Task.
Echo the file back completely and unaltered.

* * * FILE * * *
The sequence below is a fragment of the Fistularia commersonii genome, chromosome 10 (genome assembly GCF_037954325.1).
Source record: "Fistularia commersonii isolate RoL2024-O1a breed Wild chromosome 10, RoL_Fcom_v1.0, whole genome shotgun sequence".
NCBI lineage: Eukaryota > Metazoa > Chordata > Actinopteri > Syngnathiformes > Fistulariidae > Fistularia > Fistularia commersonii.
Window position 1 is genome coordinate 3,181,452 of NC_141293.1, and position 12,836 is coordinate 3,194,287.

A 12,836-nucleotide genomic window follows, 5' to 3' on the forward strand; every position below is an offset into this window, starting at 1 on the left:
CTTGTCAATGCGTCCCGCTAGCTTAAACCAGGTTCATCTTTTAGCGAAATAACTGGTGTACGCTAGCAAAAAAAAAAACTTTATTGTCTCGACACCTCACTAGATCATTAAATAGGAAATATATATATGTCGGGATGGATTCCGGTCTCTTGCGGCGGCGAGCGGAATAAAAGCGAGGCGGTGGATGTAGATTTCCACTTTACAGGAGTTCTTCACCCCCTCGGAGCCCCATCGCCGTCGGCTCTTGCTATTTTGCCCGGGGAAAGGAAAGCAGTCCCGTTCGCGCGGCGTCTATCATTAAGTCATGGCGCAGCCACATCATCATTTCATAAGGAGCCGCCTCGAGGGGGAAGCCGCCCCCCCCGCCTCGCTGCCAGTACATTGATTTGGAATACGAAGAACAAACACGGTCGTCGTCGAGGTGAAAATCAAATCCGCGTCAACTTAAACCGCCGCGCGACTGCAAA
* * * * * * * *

The sequence below is a fragment of the Fistularia commersonii genome, chromosome 10 (genome assembly GCF_037954325.1).
Source record: "Fistularia commersonii isolate RoL2024-O1a breed Wild chromosome 10, RoL_Fcom_v1.0, whole genome shotgun sequence".
NCBI lineage: Eukaryota > Metazoa > Chordata > Actinopteri > Syngnathiformes > Fistulariidae > Fistularia > Fistularia commersonii.
Window position 1 is genome coordinate 3,181,452 of NC_141293.1, and position 12,836 is coordinate 3,194,287.

A 12,836-nucleotide genomic window follows, 5' to 3' on the forward strand; every position below is an offset into this window, starting at 1 on the left:
CTTGTCAATGCGTCCCGCTAGCTTAAACCAGGTTCATCTTTTAGCGAAATAACTGGTGTACGCTAGCAAAAAAAAAAACTTTATTGTCTCGACACCTCACTAGATCATTAAATAGGAAATATATATATGTCGGGATGGATTCCGGTCTCTTGCGGCGGCGAGCGGAATAAAAGCGAGGCGGTGGATGTAGATTTCCACTTTACAGGAGTTCTTCACCCCCTCGGAGCCCCATCGCCGTCGGCTCTTGCTATTTTGCCCGGGGAAAGGAAAGCAGTCCCGTTCGCGCGGCGTCTATCATTAAGTCATGGCGCAGCCACATCATCATTTCATAAGGAGCCGCCTCGAGGGGGAAGCCGCCCCCCCCGCCTCGCTGCCAGTACATTGATTTGGAATACGAAGAACAAACACGGTCGTCGTCGAGGTGAAAATCAAATCCGCGTCAACTTAAACCGCCGCGCGACTGCAAA